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I am trying to do many different queries on a result set which has a very large creation time. To get performance gains I wish to use a temp table and just do many queries on this temp table.

Seems pretty standard. Yet I am struggling to share this temp table in dynamic SQL. As I understand it, each SqlCommand object executes in its own thread and so the temp table is in a different scope - thus making it inaccessible from the query thread.

I tried using a global temporary table and that works great, but not ideal?

How can I share a local temporary table between dynamic SQL queries?

My intent:

using (var conn = new SqlClient.SqlConnection("..."))
    // Creation involes many table joins in reality
    String creationScript = "SELECT * FROM FooTable INTO #MyTemp";
    SqlCommand createTempTbl = new SqlCommand(creationScript, conn);

    String query1 = "SELECT * FROM #MyTemp where id=@id";
    SqlCommand query1Comm = new SqlCommand(query1, conn);
    query1Comm.Parameters.Add("@id", ...);

    String query2 = "SELECT * FROM #MyTemp where name=@name";
    SqlCommand query2Comm = new SqlCommand(query2, conn);
    query2Comm.Parameters.Add("@name", ...);

    // And so on the queries go

} // Now want #MyTemp to be destroyed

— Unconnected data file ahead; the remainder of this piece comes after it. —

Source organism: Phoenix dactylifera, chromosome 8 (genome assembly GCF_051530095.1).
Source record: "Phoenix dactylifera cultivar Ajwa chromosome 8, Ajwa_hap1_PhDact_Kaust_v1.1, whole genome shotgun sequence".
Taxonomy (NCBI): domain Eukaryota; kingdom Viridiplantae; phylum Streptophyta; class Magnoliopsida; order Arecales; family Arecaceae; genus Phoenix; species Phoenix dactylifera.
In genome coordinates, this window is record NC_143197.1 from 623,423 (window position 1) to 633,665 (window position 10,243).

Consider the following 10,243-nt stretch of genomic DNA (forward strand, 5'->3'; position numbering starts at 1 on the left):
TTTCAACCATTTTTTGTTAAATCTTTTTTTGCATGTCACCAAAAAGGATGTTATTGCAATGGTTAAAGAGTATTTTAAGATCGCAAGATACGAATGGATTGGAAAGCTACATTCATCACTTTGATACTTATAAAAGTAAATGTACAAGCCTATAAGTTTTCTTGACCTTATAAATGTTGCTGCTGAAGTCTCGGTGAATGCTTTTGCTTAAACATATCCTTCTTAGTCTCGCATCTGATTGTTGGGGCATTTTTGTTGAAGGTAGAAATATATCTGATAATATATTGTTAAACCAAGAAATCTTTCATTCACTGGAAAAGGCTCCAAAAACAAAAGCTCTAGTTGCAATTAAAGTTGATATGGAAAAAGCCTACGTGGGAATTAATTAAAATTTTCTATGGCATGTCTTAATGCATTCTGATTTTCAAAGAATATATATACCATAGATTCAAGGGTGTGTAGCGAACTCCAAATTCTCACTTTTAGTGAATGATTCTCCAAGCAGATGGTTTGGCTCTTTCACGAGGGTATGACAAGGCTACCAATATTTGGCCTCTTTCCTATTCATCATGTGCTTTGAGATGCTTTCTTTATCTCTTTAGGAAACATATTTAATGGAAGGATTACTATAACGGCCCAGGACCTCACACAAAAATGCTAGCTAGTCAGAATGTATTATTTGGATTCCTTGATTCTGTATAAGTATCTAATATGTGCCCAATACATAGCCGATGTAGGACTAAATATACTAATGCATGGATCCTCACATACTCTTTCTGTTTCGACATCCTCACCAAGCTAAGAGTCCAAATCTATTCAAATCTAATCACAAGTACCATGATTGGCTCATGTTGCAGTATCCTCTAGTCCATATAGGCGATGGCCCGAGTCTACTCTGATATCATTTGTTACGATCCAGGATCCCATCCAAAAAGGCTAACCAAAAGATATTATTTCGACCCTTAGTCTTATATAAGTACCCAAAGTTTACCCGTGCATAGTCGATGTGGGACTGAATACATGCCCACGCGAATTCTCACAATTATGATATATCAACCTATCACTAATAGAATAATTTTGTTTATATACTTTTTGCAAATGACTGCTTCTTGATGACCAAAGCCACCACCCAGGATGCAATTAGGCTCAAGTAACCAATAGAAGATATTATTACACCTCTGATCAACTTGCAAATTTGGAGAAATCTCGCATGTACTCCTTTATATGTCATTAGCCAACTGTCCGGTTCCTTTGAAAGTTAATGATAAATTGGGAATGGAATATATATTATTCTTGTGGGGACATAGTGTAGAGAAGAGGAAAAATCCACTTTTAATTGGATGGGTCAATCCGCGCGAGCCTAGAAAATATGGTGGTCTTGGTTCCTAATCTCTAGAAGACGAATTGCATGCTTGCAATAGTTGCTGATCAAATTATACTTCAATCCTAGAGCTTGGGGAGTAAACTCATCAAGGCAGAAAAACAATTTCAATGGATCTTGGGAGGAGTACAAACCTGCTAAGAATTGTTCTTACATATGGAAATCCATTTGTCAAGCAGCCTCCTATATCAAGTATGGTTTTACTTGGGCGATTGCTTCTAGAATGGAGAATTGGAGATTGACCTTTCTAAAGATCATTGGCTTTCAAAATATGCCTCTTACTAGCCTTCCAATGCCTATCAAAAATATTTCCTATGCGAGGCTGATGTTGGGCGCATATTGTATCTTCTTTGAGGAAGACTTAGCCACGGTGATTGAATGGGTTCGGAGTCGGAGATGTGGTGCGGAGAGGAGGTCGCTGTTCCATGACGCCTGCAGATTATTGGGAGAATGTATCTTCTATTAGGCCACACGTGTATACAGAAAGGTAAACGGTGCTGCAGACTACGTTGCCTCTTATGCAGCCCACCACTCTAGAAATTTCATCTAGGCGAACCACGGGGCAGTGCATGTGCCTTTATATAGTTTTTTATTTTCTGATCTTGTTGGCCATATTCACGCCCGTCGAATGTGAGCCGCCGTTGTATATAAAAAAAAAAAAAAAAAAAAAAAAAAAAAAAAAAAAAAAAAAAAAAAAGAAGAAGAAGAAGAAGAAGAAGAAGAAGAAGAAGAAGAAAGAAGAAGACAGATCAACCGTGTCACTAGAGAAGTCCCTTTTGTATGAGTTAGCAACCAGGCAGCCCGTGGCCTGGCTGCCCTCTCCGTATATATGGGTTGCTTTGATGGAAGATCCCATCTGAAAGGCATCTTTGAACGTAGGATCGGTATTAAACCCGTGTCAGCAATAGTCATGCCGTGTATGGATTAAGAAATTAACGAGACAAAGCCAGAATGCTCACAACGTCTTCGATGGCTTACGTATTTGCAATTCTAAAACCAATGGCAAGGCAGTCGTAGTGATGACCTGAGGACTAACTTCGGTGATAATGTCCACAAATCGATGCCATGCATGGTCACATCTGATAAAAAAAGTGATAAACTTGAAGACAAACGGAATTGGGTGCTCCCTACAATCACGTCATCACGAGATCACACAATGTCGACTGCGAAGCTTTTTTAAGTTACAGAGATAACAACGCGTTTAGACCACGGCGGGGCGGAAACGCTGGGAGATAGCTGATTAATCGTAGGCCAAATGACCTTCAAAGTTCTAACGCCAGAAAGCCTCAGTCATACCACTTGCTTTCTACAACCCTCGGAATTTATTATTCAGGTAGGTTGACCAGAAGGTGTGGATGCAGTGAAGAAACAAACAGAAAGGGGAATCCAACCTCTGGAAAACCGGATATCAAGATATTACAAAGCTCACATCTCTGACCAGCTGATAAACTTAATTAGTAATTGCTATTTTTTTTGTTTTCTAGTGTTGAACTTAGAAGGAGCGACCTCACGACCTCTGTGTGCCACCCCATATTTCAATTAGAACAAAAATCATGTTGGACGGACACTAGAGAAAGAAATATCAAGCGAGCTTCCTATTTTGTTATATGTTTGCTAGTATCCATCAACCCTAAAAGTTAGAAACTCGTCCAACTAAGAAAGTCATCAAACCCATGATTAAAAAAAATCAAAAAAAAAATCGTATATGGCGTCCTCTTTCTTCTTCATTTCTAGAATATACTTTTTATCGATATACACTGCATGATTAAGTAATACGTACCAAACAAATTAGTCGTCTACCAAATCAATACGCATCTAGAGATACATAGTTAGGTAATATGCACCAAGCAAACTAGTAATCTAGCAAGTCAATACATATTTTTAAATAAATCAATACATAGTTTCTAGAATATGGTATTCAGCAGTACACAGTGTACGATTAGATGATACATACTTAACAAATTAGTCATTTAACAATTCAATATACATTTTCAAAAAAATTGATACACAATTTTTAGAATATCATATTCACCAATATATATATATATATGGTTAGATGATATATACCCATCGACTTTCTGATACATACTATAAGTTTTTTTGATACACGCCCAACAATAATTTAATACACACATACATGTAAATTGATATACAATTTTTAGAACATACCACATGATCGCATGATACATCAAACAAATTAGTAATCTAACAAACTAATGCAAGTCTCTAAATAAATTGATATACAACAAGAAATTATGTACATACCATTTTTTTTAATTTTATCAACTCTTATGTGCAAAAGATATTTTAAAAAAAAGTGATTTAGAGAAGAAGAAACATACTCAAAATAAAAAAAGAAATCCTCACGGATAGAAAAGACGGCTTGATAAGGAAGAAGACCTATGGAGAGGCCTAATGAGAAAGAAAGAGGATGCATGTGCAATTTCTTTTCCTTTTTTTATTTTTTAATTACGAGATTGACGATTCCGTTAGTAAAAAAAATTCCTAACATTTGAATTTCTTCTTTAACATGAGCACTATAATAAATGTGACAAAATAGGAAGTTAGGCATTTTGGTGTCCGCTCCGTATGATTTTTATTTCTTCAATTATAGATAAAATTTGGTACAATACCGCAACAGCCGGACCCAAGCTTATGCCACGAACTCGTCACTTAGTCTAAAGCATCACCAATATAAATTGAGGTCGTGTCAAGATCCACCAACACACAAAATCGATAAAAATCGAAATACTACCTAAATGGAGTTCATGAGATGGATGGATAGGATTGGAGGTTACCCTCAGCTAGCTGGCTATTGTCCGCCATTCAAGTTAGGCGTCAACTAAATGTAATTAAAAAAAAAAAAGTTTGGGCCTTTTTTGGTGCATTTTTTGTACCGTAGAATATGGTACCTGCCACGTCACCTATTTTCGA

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up vote 2 down vote accepted

You could try using a global temporary table (ie, use ##MyTemp rather than #MyTemp in your queries), with this caveat:

Global temporary tables are automatically dropped when the session that created the table ends and all other tasks have stopped referencing them. The association between a task and a table is maintained only for the life of a single Transact-SQL statement. This means that a global temporary table is dropped at the completion of the last Transact-SQL statement that was actively referencing the table when the creating session ended.

EDIT: Oops, missed the fact that you've already tried global temp tables.

How about moving all of your logic into a single stored procedure which creates/populates the temp table and then runs the queries and returns multiple resultsets to the client code?

share|improve this answer
The question says that the poster already tried that... – Mitch Wheat Feb 16 '09 at 0:33
I really don't want to go sproc just yet. I'm trying to test my BL. And I need to have the resultset strictly at the DB, I went down this road and memory got hit hard. – vanslly Feb 16 '09 at 0:40
@vanslly, I'm not sure what you mean about "hav[ing] the resultset strictly at the DB", but if you don't want to use a sproc at this time then the only realistic option I can think of is a global temp table. – LukeH Feb 16 '09 at 0:51
@Luke, with the assumption the connection is strictly only shared by the temp table and its queries on an instance basis, would the global table 'die' after conn is closed? – vanslly Feb 16 '09 at 0:54
@vanslly, I think that's the case, but it's a long time since I've played with global temp tables and I can't remember for sure (and I don't have access to SQL Server right now to test). Maybe execute a "DROP TABLE ##MyTemp" just before closing the connection, to make certain. – LukeH Feb 16 '09 at 1:37